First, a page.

There’s no point having sensible rules if nobody can check they’re being followed. We’re working to make sure the government invests in the public bodies that enforce important regulations, to ensure they have the tools for the job.

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Falling enforcement

Damaging deregulation has been accompanied by the erosion of regulatory enforcement capacity. Our research shows that:

  • Funding for the environmental and social protection work of major national regulators fell by 50% between 2009 and 2018.

  • The number of staff who work in these areas has dropped by 30%.

As a result, the UK is facing a severe enforcement gap, with checks, inspections and monitoring plummeting across almost every area of public life. Our research finds:

  • Employers can now expect a visit from HMRC’s national minimum wage inspectors just once in 250 years.

  • The average business can expect to be visited by health and safety inspectors once every 20 years. 

  • The average farmer can expect a visit from the Environment Agency every 200 years.

There’s no point having sensible rules if nobody can check they’re being followed. We’re working to make sure the government invests in the public bodies that enforce important regulations, to ensure they have the tools for the job.

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British people support strong rules

The dominant narrative around regulation is at odds with the views of British people. Our research shows that people across the country support robust regulations; from laws protecting our wildlife, to food safety regulations, to rules which safeguard important rights in the workplace.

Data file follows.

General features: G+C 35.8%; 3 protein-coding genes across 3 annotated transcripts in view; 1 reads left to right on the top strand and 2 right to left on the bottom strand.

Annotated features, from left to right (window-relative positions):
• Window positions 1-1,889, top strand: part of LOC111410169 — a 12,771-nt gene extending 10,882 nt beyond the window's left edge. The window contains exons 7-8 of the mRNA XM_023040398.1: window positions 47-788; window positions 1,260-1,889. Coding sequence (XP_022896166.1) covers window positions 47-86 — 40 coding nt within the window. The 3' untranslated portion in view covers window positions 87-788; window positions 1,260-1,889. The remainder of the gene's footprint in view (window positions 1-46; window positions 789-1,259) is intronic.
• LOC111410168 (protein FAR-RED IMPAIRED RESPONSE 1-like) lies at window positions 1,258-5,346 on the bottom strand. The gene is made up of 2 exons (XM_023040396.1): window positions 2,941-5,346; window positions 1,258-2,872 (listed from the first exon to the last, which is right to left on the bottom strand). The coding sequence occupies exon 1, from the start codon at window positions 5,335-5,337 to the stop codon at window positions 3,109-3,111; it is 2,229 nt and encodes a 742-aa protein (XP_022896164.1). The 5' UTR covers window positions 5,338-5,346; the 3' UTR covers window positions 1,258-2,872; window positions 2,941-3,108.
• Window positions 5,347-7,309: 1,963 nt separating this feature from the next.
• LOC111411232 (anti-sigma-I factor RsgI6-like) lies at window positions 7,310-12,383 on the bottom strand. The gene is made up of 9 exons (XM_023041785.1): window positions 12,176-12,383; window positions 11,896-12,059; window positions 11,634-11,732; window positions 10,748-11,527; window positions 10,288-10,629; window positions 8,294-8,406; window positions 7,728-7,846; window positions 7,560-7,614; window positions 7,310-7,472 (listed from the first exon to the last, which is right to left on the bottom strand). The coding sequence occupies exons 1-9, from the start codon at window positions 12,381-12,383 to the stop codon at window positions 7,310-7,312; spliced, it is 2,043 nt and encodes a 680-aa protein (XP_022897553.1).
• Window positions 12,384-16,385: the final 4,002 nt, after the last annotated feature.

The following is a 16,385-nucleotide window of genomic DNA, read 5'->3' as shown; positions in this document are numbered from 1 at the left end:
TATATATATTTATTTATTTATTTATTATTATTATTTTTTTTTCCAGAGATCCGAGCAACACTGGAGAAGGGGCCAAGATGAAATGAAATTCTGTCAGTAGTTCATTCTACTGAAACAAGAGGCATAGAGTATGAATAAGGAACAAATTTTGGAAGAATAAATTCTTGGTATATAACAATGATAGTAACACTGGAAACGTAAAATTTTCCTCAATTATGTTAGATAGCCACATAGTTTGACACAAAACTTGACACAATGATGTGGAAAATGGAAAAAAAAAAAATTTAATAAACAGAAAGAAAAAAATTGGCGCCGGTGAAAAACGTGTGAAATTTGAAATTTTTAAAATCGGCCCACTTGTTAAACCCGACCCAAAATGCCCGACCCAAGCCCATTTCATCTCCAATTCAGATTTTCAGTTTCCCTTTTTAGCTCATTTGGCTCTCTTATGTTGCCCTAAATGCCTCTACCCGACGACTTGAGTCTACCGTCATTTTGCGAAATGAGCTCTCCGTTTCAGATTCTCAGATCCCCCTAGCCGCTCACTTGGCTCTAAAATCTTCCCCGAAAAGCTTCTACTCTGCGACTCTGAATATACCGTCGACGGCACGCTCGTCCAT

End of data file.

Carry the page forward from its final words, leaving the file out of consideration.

If we are to bring this support to bear, and counter damaging deregulation, organisations striving to strengthen public protections must work together to tell a different story about the protections which safeguard the things we care about.

Unchecked UK is working with organisations across the UK to make the case for strong rules as the cornerstone of a thriving, fair and prosperous country, and to ensure that future generations benefit from the protections we ourselves enjoy.

British People Support Strong Rules

The dominant narrative around regulation is at odds with the views of British people. Our research shows that people across the country support robust regulations; from laws protecting our wildlife, to food safety regulations, to rules which safeguard important rights in the workplace.

If we are to bring this support to bear, and counter damaging deregulation, organisations striving to strengthen public protections must work together to tell a different story about the protections which safeguard the things we care about.

Unchecked UK is working with organisations across the UK to make the case for strong rules as the cornerstone of a thriving, fair and prosperous country, and to ensure that future generations benefit from the protections we ourselves enjoy.

The UK’s Enforcement Gap
PUBLIC ATTITUDES TO REGULATION
Read Our Research